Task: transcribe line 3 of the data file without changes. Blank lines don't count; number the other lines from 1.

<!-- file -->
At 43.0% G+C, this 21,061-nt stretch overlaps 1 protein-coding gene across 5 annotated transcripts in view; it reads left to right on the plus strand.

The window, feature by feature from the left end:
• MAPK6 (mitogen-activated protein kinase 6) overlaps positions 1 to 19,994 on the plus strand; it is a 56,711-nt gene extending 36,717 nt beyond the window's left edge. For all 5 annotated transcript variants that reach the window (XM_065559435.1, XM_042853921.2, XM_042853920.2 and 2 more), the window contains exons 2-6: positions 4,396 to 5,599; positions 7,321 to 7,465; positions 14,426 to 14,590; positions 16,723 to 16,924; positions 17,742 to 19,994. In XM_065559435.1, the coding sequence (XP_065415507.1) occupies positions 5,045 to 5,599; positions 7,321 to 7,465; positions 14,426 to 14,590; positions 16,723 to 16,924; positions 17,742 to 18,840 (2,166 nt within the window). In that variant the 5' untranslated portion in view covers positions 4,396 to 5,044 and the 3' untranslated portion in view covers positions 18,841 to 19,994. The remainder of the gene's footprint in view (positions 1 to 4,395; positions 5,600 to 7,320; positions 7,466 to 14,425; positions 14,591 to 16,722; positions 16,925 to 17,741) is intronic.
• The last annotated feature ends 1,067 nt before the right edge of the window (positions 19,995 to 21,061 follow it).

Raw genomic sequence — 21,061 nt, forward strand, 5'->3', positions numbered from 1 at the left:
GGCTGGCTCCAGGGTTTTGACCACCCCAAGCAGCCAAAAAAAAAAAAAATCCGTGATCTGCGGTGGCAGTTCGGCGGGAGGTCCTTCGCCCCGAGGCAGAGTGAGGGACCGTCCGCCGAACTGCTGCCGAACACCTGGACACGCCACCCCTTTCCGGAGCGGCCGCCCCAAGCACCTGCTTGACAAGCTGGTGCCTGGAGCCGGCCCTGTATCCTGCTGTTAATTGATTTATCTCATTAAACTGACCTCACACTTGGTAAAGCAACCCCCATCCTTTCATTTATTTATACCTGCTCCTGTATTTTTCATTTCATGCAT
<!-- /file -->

• MAPK6 (mitogen-activated protein kinase 6) overlaps positions 1 to 19,994 on the plus strand; it is a 56,711-nt gene extending 36,717 nt beyond the window's left edge. For all 5 annotated transcript variants that reach the window (XM_065559435.1, XM_042853921.2, XM_042853920.2 and 2 more), the window contains exons 2-6: positions 4,396 to 5,599; positions 7,321 to 7,465; positions 14,426 to 14,590; positions 16,723 to 16,924; positions 17,742 to 19,994. In XM_065559435.1, the coding sequence (XP_065415507.1) occupies positions 5,045 to 5,599; positions 7,321 to 7,465; positions 14,426 to 14,590; positions 16,723 to 16,924; positions 17,742 to 18,840 (2,166 nt within the window). In that variant the 5' untranslated portion in view covers positions 4,396 to 5,044 and the 3' untranslated portion in view covers positions 18,841 to 19,994. The remainder of the gene's footprint in view (positions 1 to 4,395; positions 5,600 to 7,320; positions 7,466 to 14,425; positions 14,591 to 16,722; positions 16,925 to 17,741) is intronic.